Perhaps you are meant to hold on
until you can’t feel you fingers
until you cannot tell two sets of hands apart
Perhaps you are meant to say you care
in every way there is to say it without words
Until you bruise and lose your grip
Perhaps you are meant to keep
that bite with gritted teeth
Until it teaches you how to
absolutely yet graciously,
© elena andrean
Apologies for the hap-haphazardness of this post but i am rushing on train and I am going through material so fast that if i don’t post this now I will never catch up…
After reading the article above I have to comment on what I think about the associations made between psychology and the recognition of positive emotions and Buddhist practices.
Firstly, the article suggests that throughout western psychology, in both research and treatment the focus is primarily on the role of negative emotions, which I agree with. Although psychology bases a lot of its findings on a lack of compassion, hope, happiness, kindness, these are not the emotions that are dealt with on a daily basis. Research, be it physiological or behavior-based is concerned with identifying root causes of negative emotions,such as anxiety, depression, and psychological treatments are based around the correction of these. The article suggests that this is due to the ‘disease model’ that western society has created.
However, I disagree that modern psychology has neglected the role of positive emotions entirely. Although research and behavior is often diagnosed and treated in accordance with these, there has been a vast amount of success seen in the recovery of patients who are taught techniques to enhance or control their use of empathy, compassion etc. Consequently, to say that all therapy is based upon the reversal of negative emotions would be narrow.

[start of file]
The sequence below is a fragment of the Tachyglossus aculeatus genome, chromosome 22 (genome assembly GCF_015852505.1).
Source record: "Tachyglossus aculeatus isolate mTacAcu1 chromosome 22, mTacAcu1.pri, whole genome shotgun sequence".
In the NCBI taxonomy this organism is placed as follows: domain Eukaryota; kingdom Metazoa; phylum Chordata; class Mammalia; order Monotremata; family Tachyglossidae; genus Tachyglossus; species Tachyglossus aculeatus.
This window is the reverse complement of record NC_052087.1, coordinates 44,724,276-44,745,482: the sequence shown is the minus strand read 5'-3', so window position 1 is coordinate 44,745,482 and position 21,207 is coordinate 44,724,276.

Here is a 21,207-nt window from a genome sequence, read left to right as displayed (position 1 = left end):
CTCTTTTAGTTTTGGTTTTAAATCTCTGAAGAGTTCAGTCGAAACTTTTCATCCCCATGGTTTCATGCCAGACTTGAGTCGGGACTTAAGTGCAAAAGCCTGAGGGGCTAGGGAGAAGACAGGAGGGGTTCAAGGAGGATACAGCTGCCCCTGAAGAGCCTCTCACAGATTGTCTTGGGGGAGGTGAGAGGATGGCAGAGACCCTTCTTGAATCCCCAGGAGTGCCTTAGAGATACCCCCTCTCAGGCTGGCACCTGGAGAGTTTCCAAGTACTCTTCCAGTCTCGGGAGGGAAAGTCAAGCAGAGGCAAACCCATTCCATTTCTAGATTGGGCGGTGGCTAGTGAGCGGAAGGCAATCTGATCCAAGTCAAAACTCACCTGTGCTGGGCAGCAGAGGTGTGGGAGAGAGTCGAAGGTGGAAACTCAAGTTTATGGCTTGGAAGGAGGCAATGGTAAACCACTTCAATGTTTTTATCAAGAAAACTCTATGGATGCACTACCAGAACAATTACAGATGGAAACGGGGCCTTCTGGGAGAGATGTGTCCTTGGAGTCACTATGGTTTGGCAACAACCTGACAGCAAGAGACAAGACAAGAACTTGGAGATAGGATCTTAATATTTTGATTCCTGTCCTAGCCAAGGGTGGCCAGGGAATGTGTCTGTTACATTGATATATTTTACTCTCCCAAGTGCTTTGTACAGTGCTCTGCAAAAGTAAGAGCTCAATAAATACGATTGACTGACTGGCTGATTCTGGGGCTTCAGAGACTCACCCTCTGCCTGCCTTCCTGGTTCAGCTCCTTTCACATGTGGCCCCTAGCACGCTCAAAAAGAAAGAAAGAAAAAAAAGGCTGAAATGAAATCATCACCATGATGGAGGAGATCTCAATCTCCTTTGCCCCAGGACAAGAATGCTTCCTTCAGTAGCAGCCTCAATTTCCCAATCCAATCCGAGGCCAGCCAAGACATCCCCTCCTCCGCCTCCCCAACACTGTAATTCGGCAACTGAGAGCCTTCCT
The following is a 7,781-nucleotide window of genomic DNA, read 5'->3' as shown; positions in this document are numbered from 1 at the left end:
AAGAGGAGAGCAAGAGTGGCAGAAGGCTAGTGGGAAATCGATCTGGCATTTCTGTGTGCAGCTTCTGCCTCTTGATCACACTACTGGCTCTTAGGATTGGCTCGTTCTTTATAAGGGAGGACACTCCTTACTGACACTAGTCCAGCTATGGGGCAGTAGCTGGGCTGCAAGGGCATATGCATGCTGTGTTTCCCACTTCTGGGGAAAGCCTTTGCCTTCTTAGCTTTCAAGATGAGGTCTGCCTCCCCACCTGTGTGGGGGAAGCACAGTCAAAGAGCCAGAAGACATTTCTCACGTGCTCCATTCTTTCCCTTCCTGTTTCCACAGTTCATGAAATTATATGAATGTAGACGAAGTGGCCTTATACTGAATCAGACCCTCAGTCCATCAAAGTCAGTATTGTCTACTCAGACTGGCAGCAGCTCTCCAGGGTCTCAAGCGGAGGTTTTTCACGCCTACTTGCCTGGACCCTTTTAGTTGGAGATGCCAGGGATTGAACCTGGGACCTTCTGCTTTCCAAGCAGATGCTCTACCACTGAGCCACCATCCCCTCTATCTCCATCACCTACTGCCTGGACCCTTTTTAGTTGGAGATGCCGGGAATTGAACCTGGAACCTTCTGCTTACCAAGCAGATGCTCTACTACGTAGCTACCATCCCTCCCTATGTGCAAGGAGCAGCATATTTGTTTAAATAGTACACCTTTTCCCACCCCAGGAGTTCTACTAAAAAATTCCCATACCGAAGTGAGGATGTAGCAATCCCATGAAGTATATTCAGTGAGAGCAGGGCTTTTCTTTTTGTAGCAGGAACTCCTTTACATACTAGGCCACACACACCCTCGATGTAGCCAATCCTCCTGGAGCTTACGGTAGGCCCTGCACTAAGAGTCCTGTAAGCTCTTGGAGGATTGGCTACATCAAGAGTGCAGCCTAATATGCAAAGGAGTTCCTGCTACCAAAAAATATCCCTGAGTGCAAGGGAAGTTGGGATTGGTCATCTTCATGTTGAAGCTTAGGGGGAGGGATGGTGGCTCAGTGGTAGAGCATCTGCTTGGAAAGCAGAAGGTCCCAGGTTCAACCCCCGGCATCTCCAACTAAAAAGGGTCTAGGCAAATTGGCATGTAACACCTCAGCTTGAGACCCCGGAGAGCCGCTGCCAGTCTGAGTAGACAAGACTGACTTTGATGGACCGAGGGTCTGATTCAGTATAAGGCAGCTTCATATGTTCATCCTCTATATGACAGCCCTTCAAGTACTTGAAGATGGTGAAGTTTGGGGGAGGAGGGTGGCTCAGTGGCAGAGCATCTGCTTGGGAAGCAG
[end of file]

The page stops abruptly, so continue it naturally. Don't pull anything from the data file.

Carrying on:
Especially within the treatment sector, much focus within the last 5 years has been surrounding self-help and improvement. This involves using patients existing positive emotions of compassion, happiness, love, kindness and building on them to encourage growth and renewal. Many therapists now offer sessions for those that are under no mental or emotional strain but wish to improve upon the quality of their well-being. This has also stemmed to treatment for those with anxiety, depression, low-self esteem as therapists have found successful methods of building on the positive emotions they already hold.
As well as seeping into treatment, the role of positive emotions has been addressed by multiple bodies of research including their impact on intelligence, creativity, and success.
When it comes to the specific views the article expresses toward compassion and empathy in line with the Buddhist faith, I am in total agreement. Although we look at the roles of positive emotions and their impact on our everyday behaviors, opinions, in western culture it is true that we forget that a state of happiness is also resultant of a psychological process. It is also true that we fail to distinguish a gradient between higher levels of compassion and a general concern for another being. In this sense, psychology, especially in the west is arguably concerned with diagnosis and treatment rather than allowing patients to explore their own emotions, which will often result in happiness as they learn to understand what makes them happy, when outside influences such as work, money, fame, popularity are taken out of the equation.
After reading around the topic my knowledge on both Buddhism and the role of the self in psychology has significantly increased. I’m still deciding if I think incorporating religious ideas within research and treatment is a good move as psychology is first and foremost recognized as a science, but perhaps this calls for a more distinguishing line between psychology as a science and psychology as influential in methods of treatment.